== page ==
Here in Frederick, where a once-thriving construction industry has nearly ground to a halt, the local employment office, Frederick County Workforce Services , is using stimulus money to develop new training programs that many expect will continue well beyond October 2010 when the stimulus funding ends.
Since local construction jobs are expected to return as the economy recovers, unemployed workers are being offered classes in soft skills, such as time management and personal relations in the workplace.
"We talked to the owners of construction companies and they told us they can train people to use a hammer and a wrench, but they can't find enough workers who show up on time and keep their personal problems out of the workplace," said director Laurie Holden.
Holden said her agency is also using stimulus money for new classes in geriatric nursing and apprenticeship programs at local nursing facilities where unskilled workers can learn on the job. Once they complete training, the workers will be almost assured of employment, because like most of the country, Frederick County suffers from a severe shortage of health care workers.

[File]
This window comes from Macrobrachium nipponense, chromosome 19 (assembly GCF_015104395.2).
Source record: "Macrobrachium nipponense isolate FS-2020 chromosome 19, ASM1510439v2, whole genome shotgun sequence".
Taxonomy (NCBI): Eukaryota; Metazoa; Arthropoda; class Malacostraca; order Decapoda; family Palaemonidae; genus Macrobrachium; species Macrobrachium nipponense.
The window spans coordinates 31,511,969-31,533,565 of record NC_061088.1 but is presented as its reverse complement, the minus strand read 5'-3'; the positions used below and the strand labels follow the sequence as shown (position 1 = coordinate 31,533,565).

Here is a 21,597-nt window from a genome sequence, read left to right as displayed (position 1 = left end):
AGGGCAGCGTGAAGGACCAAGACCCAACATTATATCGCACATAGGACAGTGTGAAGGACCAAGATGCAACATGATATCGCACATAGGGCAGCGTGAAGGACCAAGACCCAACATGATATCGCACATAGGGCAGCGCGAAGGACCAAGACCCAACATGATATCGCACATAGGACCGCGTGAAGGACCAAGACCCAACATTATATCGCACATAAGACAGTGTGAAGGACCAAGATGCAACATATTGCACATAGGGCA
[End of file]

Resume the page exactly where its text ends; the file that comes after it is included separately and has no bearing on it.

Frederick County Workforce Services is conveniently located in an office park behind one of the area's biggest shopping malls and it sees a steady stream of traffic even in good economic times. But in sparsely populated regions of the state, such central locations often do not exist.